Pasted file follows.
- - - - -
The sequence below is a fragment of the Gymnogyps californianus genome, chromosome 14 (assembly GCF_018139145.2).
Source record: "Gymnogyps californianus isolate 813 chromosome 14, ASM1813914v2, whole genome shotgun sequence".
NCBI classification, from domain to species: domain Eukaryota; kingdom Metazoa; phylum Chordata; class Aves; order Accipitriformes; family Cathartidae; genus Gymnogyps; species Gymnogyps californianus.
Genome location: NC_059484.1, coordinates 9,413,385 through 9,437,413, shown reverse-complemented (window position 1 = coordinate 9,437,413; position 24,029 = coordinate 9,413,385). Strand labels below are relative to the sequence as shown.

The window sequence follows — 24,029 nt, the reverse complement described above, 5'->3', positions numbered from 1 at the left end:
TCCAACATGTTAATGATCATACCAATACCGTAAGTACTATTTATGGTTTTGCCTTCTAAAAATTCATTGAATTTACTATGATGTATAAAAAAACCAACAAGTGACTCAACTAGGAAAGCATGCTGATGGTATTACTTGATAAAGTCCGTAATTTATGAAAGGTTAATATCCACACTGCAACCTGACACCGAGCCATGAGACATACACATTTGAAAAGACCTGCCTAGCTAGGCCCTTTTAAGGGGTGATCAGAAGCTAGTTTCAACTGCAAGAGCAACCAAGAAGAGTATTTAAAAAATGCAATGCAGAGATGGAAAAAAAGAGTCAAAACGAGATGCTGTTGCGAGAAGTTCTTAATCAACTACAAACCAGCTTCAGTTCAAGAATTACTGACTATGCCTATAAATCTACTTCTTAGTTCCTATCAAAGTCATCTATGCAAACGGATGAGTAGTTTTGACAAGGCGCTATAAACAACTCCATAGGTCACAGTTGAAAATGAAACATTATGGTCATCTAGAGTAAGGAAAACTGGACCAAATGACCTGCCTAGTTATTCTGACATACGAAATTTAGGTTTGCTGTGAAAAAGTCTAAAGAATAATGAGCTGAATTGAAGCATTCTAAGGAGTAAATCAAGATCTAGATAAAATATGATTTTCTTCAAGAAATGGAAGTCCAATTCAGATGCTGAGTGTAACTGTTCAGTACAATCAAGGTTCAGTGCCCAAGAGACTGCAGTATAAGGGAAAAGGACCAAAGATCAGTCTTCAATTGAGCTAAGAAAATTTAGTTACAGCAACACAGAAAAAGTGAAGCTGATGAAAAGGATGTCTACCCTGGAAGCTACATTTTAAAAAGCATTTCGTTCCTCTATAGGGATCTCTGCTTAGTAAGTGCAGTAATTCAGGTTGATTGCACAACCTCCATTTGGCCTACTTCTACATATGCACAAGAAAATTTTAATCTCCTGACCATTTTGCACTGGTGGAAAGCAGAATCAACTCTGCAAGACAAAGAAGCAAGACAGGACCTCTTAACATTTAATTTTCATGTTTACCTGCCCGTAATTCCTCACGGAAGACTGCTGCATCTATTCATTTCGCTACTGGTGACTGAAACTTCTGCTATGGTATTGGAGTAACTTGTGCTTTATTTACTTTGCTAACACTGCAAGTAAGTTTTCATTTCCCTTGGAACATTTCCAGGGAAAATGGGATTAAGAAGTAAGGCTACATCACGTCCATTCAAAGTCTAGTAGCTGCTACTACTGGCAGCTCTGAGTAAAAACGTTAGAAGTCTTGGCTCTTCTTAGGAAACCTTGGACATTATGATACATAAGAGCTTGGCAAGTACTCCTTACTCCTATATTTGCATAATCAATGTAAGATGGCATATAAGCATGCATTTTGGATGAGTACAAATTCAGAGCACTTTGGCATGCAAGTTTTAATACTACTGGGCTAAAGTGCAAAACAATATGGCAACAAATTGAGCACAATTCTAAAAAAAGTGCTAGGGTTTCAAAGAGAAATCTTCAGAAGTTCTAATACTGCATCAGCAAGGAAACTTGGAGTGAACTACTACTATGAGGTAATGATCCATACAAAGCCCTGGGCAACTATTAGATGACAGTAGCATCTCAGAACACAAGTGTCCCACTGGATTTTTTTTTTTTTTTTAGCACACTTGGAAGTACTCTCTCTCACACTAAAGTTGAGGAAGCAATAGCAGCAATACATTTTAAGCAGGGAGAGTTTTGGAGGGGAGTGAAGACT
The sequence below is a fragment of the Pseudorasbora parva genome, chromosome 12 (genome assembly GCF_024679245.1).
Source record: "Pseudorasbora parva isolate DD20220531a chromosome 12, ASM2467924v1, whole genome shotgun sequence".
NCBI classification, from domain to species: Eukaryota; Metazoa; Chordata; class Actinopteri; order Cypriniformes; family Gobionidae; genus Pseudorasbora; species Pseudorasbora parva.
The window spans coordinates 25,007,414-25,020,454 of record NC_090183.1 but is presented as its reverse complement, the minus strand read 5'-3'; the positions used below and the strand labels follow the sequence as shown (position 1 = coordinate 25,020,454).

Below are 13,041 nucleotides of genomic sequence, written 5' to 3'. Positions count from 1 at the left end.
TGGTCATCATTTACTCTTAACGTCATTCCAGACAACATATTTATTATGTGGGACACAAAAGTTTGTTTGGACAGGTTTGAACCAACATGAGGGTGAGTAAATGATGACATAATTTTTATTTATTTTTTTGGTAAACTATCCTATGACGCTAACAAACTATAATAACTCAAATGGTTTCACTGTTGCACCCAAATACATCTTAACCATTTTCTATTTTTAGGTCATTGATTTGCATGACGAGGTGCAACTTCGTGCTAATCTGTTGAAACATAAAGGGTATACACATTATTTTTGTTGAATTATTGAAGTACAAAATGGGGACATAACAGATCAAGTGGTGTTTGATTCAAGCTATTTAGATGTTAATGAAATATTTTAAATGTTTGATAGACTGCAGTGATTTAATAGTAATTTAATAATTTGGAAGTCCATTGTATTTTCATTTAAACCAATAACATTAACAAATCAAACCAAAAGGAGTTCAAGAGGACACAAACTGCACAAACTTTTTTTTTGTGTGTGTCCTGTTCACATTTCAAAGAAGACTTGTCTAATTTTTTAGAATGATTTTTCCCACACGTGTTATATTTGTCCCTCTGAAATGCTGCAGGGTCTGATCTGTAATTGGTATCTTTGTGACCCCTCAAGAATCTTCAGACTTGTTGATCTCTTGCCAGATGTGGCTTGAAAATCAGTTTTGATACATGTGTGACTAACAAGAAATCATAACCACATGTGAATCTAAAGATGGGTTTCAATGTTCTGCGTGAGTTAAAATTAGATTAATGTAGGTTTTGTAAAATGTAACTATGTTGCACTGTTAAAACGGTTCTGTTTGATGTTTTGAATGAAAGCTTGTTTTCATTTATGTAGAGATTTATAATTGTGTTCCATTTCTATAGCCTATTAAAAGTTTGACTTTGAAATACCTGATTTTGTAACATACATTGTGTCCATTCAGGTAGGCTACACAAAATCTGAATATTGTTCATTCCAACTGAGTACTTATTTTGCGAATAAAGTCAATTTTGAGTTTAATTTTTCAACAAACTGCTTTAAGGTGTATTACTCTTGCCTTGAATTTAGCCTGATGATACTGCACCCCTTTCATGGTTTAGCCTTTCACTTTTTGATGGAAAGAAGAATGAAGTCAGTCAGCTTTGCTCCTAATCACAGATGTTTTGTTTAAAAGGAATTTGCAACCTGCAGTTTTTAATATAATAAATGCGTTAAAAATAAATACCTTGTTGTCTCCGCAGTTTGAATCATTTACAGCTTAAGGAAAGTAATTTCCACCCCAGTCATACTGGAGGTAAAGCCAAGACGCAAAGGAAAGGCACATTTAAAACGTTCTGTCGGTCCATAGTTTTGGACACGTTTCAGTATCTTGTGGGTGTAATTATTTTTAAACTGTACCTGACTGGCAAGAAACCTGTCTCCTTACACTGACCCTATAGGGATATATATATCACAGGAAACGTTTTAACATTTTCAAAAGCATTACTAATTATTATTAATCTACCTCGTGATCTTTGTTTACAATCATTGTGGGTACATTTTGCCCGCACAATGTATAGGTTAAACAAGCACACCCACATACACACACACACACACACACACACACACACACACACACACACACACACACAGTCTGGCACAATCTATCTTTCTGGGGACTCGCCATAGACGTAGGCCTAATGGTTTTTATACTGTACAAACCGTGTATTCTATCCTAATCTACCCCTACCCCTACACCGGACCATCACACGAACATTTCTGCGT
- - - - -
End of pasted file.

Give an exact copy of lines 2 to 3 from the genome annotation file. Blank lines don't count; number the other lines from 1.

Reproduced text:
Source record: "Gymnogyps californianus isolate 813 chromosome 14, ASM1813914v2, whole genome shotgun sequence".
NCBI classification, from domain to species: domain Eukaryota; kingdom Metazoa; phylum Chordata; class Aves; order Accipitriformes; family Cathartidae; genus Gymnogyps; species Gymnogyps californianus.